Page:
Robotic Submarine Malaysia airlines

A robotic submarine was set to be launched on a second underwater sweep for wreckage from missing Flight MH370 Tuesday after deep water ended an initial dive, triggering questions about whether the vehicle is capable of completing its mission.

The U.S. Navy-owned Bluefin-21 gathered about six hours of data before returning to the surface of the southern Indian Ocean almost 1,000 miles off Australia's west coast.

The unmanned sub had been expected to search for 16 hours but a built-in safety feature ended the journey after it exceeded its "operation depth limit" of 14,763 feet -- or about 2.8 miles, officials said.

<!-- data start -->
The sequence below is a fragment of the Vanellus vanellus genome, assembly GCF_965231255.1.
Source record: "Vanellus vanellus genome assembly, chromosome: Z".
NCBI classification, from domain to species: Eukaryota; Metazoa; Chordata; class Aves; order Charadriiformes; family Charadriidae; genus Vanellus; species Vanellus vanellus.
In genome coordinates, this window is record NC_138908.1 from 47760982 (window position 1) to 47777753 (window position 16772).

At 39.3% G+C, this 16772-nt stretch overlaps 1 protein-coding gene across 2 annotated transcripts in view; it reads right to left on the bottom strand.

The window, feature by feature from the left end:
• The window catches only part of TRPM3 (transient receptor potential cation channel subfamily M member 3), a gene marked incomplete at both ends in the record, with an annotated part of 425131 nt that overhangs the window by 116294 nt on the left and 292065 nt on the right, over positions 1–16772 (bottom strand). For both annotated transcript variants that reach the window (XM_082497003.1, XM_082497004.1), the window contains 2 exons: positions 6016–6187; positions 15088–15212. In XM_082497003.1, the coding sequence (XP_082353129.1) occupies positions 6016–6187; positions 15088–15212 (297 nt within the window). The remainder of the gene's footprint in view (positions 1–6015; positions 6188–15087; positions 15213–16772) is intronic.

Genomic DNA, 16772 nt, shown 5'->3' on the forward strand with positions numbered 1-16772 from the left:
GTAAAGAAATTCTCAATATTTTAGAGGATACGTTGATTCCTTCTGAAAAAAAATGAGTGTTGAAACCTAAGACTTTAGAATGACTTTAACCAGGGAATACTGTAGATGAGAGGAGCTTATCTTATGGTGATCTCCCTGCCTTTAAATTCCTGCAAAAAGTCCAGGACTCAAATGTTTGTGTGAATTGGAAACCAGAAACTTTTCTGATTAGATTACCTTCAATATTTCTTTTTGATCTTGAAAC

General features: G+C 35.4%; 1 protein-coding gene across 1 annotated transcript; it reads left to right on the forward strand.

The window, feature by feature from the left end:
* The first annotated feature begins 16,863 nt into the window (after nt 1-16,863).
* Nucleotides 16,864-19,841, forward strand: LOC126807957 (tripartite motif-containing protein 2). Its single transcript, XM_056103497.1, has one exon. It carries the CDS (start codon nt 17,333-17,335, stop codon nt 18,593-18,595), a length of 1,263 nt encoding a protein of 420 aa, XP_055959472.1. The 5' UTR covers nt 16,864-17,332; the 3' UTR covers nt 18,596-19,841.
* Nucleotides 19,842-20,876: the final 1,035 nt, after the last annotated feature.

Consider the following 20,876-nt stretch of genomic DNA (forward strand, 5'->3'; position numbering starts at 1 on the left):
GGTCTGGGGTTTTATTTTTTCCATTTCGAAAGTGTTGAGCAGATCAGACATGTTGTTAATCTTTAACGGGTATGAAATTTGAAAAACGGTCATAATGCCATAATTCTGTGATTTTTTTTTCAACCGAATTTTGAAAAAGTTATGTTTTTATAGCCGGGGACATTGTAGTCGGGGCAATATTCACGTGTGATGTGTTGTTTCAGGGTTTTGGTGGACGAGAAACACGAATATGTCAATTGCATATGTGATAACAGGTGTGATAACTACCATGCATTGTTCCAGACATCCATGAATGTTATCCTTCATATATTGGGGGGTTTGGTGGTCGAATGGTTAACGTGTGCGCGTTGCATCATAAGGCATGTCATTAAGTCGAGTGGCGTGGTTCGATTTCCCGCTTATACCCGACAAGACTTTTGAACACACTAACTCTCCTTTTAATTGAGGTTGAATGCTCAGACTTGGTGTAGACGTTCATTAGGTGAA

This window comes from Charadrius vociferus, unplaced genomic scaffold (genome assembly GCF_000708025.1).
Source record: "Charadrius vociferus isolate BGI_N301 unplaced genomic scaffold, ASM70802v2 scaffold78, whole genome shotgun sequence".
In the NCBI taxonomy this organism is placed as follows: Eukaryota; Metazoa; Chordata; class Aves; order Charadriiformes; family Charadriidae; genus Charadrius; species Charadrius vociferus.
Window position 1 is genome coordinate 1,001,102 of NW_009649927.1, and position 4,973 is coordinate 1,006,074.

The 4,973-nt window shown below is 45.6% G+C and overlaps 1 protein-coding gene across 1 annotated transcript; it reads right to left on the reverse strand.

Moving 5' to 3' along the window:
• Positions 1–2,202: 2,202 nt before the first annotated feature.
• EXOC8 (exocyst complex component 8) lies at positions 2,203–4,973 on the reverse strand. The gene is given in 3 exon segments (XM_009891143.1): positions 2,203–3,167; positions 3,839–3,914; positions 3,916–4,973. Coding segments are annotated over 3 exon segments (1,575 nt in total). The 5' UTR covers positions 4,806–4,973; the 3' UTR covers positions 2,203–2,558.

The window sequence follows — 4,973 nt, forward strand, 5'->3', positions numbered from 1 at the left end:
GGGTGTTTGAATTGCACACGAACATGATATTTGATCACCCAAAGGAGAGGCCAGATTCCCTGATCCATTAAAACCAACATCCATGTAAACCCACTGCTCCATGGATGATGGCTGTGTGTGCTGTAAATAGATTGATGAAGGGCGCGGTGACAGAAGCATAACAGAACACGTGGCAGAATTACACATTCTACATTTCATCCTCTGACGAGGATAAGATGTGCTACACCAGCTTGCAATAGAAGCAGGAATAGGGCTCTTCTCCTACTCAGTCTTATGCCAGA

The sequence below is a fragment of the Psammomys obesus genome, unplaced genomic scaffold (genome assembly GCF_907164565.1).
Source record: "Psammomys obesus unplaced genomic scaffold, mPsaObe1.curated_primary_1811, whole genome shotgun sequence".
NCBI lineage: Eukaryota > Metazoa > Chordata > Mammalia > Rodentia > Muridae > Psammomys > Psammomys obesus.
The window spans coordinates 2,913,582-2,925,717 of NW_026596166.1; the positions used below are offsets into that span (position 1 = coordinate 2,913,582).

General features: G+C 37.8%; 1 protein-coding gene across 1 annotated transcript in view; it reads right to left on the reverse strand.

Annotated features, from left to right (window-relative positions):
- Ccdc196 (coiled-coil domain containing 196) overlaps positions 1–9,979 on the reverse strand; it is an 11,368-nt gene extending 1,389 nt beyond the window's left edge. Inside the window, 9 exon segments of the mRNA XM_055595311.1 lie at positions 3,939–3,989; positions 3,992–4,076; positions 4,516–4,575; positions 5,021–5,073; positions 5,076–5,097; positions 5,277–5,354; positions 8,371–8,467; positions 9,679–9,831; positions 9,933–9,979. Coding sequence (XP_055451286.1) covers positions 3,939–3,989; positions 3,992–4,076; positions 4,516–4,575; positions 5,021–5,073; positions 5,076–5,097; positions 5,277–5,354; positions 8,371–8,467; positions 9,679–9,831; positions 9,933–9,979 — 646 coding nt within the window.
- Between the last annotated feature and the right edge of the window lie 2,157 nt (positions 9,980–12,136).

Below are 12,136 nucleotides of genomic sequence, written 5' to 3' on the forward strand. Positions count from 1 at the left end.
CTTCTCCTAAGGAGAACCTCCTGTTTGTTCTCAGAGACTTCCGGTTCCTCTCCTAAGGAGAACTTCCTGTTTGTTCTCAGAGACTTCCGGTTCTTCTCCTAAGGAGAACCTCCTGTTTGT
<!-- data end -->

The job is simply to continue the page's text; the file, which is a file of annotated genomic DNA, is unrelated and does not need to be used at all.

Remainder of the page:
Bluefin-21 can create a three-dimensional sonar map of the area to chart any debris on the sea floor. The initial data collected was analyzed but no objects of interest were found.

Searchers are confident they know the approximate position of wreckage of the Malaysia Airlines jet which vanished on March 8. They are moving ahead with the sub search on the basis of four acoustic signals they believe are from its black box recorders. However, no "pings" have been heard for almost a week.

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